The conversation stage of SeeSaw is easiest to envisage as a meeting lasting between half a day and a full day, set up to give people the maximum time to discuss with other participants.
Alternatively, particularly if the people involved would find it difficult to meet at one time and place, the conversation stage can be held as a series of one-to-one meetings, in person or by video conference.
The effectiveness of the conversations depends vitally on having well-prepared briefs, prepared as part of Stage 1. It is a precondition of participation in this stage that participants have had their two briefs accepted by the meeting facilitator.
Whichever way the conversations are carried out, the essence is that every participant has two conversations with every other participant. There is a conversation in which one participant takes the role of the initiative, with the other taking the role of the individual; and another conversation where the roles are reversed. This ensures complete equality and maximum feedback.
A conversation event is structured as a series of simultaneous conversations between pairs of participants. After each conversation, participants move on until everyone has talked with everyone else in the group, both ways round. In addition, participants have time to prepare for the change of role, either way, between individual and initiative. An organiser or guide will be available to help if wanted.
Here's how it would work for 6 participants. If you click on the graphic, a new window should open — just keep clicking to step through the diagrams.
With an even number of participants, in every other conversation turn, two participants have time to change roles.
With odd numbers, it is similar, but in every turn one participant is changing role. Click on this graphic to see how 7 would work. Again, a new window should open — keep clicking.
If a single event is impractical, each participant is invited to arrange conversations between themselves and every other participant. These can be face-to-face or by video conference, and either two separate 15 minute conversations, or a half hour split equally.
Conversations take place in the same way as if it were a conversation event, though if it suits both parties, informal discussion can follow on directly from the See-Saw conversations.
At the beginning of each conversation, the first minutes are taken up by both participants reading the other's brief. The participant in the position of the individual reads the initiative brief of the person at the same table, and the person who holds the initiative idea reads the individual brief of the person at the same table.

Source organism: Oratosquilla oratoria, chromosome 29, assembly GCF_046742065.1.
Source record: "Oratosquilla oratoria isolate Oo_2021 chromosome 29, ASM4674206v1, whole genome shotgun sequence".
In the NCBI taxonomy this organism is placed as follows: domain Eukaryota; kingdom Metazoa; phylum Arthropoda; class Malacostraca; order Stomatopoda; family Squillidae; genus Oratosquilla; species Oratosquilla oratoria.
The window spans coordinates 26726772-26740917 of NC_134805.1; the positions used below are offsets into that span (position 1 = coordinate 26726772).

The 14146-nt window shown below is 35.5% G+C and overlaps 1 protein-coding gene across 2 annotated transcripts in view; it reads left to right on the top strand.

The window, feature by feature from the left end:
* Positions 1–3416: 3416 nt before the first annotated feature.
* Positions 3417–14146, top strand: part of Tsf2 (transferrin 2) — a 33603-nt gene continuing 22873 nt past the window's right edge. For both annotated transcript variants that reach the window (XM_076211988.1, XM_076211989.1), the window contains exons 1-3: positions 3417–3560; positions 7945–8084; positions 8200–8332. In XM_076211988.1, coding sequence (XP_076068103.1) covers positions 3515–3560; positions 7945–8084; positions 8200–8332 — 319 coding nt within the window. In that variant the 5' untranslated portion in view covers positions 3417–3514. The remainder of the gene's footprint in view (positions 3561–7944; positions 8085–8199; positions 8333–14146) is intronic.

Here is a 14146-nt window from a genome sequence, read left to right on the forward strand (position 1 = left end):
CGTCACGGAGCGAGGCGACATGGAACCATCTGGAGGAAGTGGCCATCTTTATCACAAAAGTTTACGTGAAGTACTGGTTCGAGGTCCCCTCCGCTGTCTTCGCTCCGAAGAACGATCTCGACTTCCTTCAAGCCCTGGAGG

After reading each other's briefs, the two participants start the conversation, focusing on finding an agreed role for the individual in the initiative. The individual seeks to agree a role that would best satisfy him or her, while the person representing the initiative seeks to agree a role that would contribute most value to their initiative.
Participants as individuals should remember that their role is as a potential collaborator. As this is a learning exercise, not a recruitment event, individuals should respond as if they had no other commitments, and were able to devote any amount of time to this particular initiative. This is not the time to play the roles either of customer/client of the initiative, or business advisor, except if it looks like the best agreed role is likely to be that of advisor.
Participants holding initiative ideas should remember that their role is to find out the best fitting role for the individual in the initiative, focusing on relevant experience and abilities, and not being distracted by other details of the individual's biography. This is not the time for an initiative holder to act as a careers advisor or a counsellor to the individual.
The range of possible roles is very wide, and some role should be able to be found for any individual in any initiative. At very least, the role could be something like giving advice about the initiative on a particular topic, or introducing contacts. At most, it might be possible to envisage a full-time role for the individual in the initiative. Whatever the role is, both participants write it down as a short description of what they have agreed. Each turn finishes with the short time for reflection back to each other.
The participants take away all the short descriptions of the roles agreed with them, so that they can reflect on and plan how to move on in Stage 3.